Appearing via video at the Faith and Freedom Coalition’s annual meeting Saturday morning, former Massachusetts governor Mitt Romney (R) delivered a speech that hinged on social issues but also focused in on what remains the top issue in the presidential election — the economy.

Former Massachusetts governor Mitt Romney (R). (Chip Somodevilla/Getty Images)

“If people want a president that will give the middle class of America a fair shot, they’ll vote for me, and I hope you do,” Romney, dressed in a suit and standing in front of his campaign bus in Pennsylvania, told the several hundred social conservatives gathered in Washington for the summit.

In his prepared remarks, Romney spoke of “anchors,” which he said include family and the Constitution.

The national health-care law, he argued “attacks freedoms. Raising taxes attacks freedoms.” And the Obama administration’s decision on contraceptive coverage “attacks our first freedom — religious freedom,” he said.

“All these things impinge upon our freedoms. . . . I think America is stronger when we’re lashed firmly to the anchors that keep us steady,” he said.

At times, he struck a note that bore similarities to the message former senator Rick Santorum (R-Pa.) delivered on the campaign trail.

He told the crowd that his message to young people is to “get married before they have children, because the opportunity for a mom and a dad to help guide the life of a child gives them such an enormous advantage.”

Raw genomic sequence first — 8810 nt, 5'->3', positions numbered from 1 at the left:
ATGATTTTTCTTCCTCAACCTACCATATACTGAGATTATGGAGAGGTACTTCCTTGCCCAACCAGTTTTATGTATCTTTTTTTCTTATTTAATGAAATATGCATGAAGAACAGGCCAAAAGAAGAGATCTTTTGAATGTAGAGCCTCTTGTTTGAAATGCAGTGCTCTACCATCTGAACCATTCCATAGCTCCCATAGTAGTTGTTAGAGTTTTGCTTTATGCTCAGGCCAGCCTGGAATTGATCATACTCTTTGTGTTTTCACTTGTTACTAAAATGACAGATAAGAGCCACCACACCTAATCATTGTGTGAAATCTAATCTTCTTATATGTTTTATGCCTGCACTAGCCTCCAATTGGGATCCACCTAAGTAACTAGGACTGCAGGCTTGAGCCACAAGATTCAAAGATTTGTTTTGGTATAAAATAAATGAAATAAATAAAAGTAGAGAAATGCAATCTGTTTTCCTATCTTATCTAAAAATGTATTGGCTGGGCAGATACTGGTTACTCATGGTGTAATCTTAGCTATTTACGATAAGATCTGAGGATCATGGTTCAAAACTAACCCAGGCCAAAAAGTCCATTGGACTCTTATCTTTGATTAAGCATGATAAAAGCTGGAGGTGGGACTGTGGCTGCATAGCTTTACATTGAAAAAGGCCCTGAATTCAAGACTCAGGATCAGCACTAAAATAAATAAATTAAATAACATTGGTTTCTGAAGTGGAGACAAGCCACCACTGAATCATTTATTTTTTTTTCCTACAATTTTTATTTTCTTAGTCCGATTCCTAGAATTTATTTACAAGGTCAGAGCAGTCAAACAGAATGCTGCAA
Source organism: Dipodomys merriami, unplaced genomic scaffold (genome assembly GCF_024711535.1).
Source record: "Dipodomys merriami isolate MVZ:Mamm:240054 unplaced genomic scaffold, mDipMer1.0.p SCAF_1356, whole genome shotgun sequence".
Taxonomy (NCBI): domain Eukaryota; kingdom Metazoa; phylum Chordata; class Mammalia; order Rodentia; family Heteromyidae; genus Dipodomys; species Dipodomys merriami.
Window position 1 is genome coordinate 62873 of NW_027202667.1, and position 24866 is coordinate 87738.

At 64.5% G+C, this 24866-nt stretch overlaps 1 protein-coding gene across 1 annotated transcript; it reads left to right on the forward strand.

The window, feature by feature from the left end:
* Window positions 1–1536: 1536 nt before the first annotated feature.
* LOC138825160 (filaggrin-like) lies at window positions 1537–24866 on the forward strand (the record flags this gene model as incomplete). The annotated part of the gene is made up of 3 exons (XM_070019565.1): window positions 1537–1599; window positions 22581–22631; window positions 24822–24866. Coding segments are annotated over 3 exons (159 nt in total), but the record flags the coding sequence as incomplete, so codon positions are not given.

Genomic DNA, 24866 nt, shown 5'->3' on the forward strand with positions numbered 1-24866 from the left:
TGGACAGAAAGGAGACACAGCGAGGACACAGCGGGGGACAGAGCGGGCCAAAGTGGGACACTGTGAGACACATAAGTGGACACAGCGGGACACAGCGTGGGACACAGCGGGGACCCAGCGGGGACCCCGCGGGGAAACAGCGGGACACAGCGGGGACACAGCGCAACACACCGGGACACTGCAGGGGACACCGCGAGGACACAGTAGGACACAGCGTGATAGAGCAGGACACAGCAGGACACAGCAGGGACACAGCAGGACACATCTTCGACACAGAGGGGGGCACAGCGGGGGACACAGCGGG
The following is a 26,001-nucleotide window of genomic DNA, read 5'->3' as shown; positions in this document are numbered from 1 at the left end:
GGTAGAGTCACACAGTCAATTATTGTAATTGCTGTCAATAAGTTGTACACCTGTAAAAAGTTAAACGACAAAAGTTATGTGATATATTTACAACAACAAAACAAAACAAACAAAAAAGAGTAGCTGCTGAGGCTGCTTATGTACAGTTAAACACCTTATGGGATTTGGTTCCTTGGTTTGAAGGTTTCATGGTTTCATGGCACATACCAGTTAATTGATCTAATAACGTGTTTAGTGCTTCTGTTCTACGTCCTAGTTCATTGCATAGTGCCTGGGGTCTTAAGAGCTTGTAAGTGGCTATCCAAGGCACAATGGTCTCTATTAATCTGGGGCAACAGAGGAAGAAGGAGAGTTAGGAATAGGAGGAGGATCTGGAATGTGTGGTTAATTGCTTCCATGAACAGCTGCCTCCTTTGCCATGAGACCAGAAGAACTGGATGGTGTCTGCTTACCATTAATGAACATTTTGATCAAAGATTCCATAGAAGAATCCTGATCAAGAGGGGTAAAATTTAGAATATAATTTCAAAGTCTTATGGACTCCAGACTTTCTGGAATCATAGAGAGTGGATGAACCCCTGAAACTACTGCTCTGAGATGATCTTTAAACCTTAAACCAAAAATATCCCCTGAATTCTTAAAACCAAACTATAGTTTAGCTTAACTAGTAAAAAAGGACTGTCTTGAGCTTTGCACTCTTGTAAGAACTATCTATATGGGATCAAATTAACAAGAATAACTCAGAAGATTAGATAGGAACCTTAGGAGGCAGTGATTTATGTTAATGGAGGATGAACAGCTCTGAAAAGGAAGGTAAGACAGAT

And he noted a 2009 Brookings study that Santorum has been fond of citing. The study, Romney said, shows that if Americans graduate from high school, work and get married before having children, their chance of becoming impoverished is dramatically reduced.

Romney fielded three pre-selected questions from the audience. In response to the first — “Do you agree with President Obama that the private sector is doing fine?” — Romney dinged Obama for the remark, which he argued is the latest evidence that the president is out of touch on the economy.

To the second question — “Do you agree that our national debt and runaway deficit spending is a moral issue as well as an economic issue? If so, how do you plan to address that with the American people?” — Romney told the crowd of his goal of getting the country’s budget in balance.

“You’ve got to get rid of some programs, and I’ve got a list of some programs that I’d get rid of,” he said.

And to the third question — “How would Romney strengthen the U.S.-Israel relationship?” — Romney had a quip at the ready.

“Basically, I think you could just look at the things the president has done and do the opposite,” he said to laughter. He added that he would “be leading in Syria by encouraging our friends there like the Turks and the Saudis to provide weapons to the insurgents.”

Romney was introduced by his son, Josh, who spoke briefly about his dad’s work “turning around failed businesses” and the Salt Lake Olympics as well as his tenure as Massachusetts governor

Toward the end of his introduction, he joked to the crowd: “My dad can hear me, but he can’t talk back. So I can kind of say whatever I want.”